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I have an array of objects

[<#a star=1  val=1>, <#a star=nil val=3> , <#a star=2  val=2>]

i need the array to be sorted by time, then by val

[ <#a star=2  val=2>, <#a star=1  val=1>, <#a star=nil val=3> ]

but using the sort_by throws an error because the time is nil.

I am using an ugly way to sort right now, but i am sure there is a nice way to go about it

@answers.each {|a| (starred << a) if a.starred }
starred=starred.sort_by {|a| a.starred }.reverse
share|improve this question
up vote 17 down vote accepted
starred.sort_by { |a| [a ? 1 : 0, a] }

When it has to compare two elements, it compares an arrays. When Ruby compares arrays (calls === method), it compares 1st element, and goes to the 2nd elements only if the 1st are equal. ? 1 : 0 garantees, that we'll have Fixnum as 1st element, so it should be no error.

If you do ? 0 : 1, nil will appear at the end of array instead of begining.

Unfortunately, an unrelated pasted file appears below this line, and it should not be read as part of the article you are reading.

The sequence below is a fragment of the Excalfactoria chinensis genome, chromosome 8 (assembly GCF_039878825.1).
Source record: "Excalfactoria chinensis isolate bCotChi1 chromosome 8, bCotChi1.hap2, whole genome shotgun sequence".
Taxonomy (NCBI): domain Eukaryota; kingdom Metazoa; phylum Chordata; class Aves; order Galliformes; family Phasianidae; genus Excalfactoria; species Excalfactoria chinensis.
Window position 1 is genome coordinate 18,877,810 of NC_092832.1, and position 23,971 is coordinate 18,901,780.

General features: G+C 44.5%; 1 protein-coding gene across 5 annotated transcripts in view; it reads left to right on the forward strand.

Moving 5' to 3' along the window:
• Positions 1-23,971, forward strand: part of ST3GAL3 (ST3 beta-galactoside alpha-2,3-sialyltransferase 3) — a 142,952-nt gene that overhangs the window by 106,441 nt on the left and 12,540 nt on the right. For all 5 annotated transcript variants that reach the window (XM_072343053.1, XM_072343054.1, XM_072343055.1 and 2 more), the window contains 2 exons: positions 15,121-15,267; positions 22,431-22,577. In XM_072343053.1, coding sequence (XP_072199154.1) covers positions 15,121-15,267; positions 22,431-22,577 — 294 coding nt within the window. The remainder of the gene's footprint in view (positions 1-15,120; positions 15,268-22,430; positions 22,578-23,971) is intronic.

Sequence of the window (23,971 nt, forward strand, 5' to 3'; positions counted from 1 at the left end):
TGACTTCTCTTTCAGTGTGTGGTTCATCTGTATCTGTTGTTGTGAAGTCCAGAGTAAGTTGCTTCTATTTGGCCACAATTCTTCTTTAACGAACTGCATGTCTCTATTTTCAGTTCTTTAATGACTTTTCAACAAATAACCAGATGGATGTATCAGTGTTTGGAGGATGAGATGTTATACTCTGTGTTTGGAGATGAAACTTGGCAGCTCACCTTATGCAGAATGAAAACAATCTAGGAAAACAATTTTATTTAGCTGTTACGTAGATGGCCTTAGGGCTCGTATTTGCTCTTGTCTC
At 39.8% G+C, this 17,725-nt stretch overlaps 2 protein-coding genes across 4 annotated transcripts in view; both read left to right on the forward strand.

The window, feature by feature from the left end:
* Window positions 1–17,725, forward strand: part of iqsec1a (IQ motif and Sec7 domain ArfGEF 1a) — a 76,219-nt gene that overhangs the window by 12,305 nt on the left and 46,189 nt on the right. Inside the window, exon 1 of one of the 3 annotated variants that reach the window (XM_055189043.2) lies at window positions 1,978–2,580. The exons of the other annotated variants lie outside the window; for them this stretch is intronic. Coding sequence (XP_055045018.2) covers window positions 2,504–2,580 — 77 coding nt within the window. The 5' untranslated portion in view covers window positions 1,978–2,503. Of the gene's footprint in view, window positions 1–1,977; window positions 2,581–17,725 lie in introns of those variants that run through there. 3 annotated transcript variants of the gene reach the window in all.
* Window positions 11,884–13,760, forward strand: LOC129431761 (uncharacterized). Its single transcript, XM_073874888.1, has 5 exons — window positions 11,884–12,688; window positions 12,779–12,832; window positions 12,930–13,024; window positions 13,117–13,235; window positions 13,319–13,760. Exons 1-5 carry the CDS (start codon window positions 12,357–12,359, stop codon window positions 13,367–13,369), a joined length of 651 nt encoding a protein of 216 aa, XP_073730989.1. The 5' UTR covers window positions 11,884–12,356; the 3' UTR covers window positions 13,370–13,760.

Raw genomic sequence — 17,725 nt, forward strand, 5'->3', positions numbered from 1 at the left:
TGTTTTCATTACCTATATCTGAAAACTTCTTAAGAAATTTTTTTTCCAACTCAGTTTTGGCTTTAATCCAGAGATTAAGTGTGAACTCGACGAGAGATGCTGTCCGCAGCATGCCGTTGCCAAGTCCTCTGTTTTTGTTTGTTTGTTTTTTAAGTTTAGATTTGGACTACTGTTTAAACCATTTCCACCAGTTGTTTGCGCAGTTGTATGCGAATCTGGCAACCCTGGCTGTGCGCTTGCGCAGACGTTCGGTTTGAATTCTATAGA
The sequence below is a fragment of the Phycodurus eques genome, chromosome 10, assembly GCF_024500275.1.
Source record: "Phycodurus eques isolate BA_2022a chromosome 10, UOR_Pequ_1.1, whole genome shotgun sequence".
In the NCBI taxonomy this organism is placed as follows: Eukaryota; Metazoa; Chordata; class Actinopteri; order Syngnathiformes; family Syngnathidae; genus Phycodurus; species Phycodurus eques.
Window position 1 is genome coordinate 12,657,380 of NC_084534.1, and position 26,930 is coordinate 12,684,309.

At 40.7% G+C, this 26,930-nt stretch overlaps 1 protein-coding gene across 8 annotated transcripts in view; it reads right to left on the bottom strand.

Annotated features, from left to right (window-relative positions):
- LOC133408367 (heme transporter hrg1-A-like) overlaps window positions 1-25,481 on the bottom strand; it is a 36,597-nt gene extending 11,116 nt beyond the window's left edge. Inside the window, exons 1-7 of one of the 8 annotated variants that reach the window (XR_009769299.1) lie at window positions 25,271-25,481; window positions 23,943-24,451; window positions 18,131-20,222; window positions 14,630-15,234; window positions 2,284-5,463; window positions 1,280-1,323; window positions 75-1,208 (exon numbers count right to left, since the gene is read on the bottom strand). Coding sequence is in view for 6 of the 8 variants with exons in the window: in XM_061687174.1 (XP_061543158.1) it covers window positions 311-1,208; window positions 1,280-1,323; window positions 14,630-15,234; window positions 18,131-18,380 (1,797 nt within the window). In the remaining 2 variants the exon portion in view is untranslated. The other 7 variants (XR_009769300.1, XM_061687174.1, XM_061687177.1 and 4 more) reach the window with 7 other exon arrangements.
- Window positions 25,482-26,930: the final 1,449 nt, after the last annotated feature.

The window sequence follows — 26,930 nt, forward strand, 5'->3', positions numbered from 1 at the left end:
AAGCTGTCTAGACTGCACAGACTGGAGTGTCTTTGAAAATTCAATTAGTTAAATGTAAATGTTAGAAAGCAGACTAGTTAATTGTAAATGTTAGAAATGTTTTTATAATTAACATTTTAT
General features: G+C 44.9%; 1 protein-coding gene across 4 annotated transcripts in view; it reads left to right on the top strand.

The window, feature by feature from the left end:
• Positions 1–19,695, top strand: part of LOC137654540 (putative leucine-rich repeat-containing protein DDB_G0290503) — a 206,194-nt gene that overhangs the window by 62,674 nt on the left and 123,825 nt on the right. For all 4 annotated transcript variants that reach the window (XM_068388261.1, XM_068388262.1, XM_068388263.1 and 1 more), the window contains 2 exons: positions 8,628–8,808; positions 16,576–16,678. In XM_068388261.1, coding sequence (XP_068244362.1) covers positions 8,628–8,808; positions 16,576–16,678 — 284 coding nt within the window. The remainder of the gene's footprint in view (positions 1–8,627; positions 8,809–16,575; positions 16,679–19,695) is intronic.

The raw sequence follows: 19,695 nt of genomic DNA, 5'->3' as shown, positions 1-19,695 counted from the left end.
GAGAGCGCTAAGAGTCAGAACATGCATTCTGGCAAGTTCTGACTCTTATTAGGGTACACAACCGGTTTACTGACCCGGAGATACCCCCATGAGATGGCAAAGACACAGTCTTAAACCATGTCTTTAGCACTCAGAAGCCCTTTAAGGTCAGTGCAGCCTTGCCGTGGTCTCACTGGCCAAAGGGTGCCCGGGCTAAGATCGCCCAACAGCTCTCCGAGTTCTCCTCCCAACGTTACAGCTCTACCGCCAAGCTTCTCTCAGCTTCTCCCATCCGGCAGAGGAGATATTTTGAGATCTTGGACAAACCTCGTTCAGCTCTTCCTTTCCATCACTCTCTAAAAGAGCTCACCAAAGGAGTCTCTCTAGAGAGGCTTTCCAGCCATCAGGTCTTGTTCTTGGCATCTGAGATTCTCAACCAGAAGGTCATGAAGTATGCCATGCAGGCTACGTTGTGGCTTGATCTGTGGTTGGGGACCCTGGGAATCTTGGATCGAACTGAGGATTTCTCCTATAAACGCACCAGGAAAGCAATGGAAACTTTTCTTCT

Here is an example:

irb> [2, 5, 1, nil, 7, 3, nil, nil, 4, 6].sort_by { |i| [i ? 1 : 0, i] }
=> [nil, nil, nil, 1, 2, 3, 4, 5, 6, 7]

irb> [2, 5, 1, nil, 7, 3, nil, nil, 4, 6].sort_by { |i| [i ? 0 : 1, i] }
=> [1, 2, 3, 4, 5, 6, 7, nil, nil, nil]
share|improve this answer

If you want the nils to appear first (zero-equivalent):

@answers.sort_by { |a| a.star or 0 }

If you want to make them appear last, you can replace the zero with a Max Int, but that feels too hacky. This might be better:

@answers.select(&:starred?).sort_by(&:star) + @answers.reject(&:starred?)

The answer provided by Nakilon is brilliant, though you're essentially sorting twice, on two different attributes. For most situations it's probably sufficient.

share|improve this answer
Thanks @amin-ariana, your solution worked for me and I think is more readable. – monteirobrena Aug 28 '14 at 13:00
This behaves not as OP's initial code did for negative values like -5 – Nakilon Apr 29 at 13:39

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